I tried a couple of pizzas: the Double Pep, which comes with two types of pepperoni above and beneath the cheese, and the Homenaje, which comes with “fresh chorizo, roasted jalepenos, lime pickled onions, sauce, cilantro sour cream, fresh cilantro.”

I’m not gonna lie: it tastes a lot like Pizza Hut.

The crust — grease-slicked and lightly crunchy on the outside, with a soft, bready interior — is Pizza Hut through and through.  There is, however, a ring of crunchy cheese around the edges  (a Detroit hallmark) that’s just as amazing as you’d hope it would be.

The Double Pep is especially Pizza Hut-esque — the quality of the sauce and pepperoni are obviously much higher, but if I tried it blind I’d probably just think that Pizza Hut was having a particularly good day.

The Homnaje was the better of the two pies; with its unique and distinctive flavours, it stands apart from its fast food brethren.  The zippier flavours here help to cut the richness of the heavy pizza, and make this a more balanced pie.  Pickled onions and sour cream seem like odd toppings, but they work surprisingly well.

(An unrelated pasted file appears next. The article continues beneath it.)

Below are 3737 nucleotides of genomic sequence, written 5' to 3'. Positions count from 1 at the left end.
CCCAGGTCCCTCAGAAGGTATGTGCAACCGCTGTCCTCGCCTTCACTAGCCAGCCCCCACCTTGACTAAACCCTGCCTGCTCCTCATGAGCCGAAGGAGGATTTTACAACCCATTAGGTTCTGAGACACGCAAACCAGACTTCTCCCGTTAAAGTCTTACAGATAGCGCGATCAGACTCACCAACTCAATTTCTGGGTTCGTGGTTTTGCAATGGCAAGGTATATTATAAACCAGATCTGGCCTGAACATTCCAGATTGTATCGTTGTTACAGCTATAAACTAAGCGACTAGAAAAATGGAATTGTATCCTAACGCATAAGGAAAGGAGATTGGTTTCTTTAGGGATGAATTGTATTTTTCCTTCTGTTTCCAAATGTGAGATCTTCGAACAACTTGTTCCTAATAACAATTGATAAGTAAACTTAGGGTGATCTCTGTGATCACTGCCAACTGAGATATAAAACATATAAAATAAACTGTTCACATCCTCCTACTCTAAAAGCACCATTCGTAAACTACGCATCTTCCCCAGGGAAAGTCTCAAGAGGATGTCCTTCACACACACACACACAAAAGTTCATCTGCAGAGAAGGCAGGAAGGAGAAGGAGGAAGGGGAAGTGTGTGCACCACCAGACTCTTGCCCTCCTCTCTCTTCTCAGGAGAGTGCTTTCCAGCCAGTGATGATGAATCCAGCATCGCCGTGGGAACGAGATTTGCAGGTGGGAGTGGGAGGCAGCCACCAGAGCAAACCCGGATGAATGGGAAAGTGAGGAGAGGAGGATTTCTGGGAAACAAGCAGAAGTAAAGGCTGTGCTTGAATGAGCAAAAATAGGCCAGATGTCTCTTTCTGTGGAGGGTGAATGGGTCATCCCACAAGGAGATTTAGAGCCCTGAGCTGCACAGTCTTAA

Descendant Detroit Style Pizza - the restaurant Descendant Detroit Style Pizza - the pizza Descendant Detroit Style Pizza - the pizza Descendant Detroit Style Pizza - the pizza

Country 007 – Mexico (Tenoch)

tenoch
Location
: 933 St. Clair Avenue West, Toronto
Websitehttp://tenochrestaurant.com/

I seem to be focusing disproportionately on Spanish-speaking countries so far.  This is completely unintentional; I’ll have to try to mix it up for the next few countries.  But first: Mexico.

I mostly wanted to try Tenoch to sample one of their tortas, a popular Mexican street food that basically entails cramming as much food as possible into a crusty roll.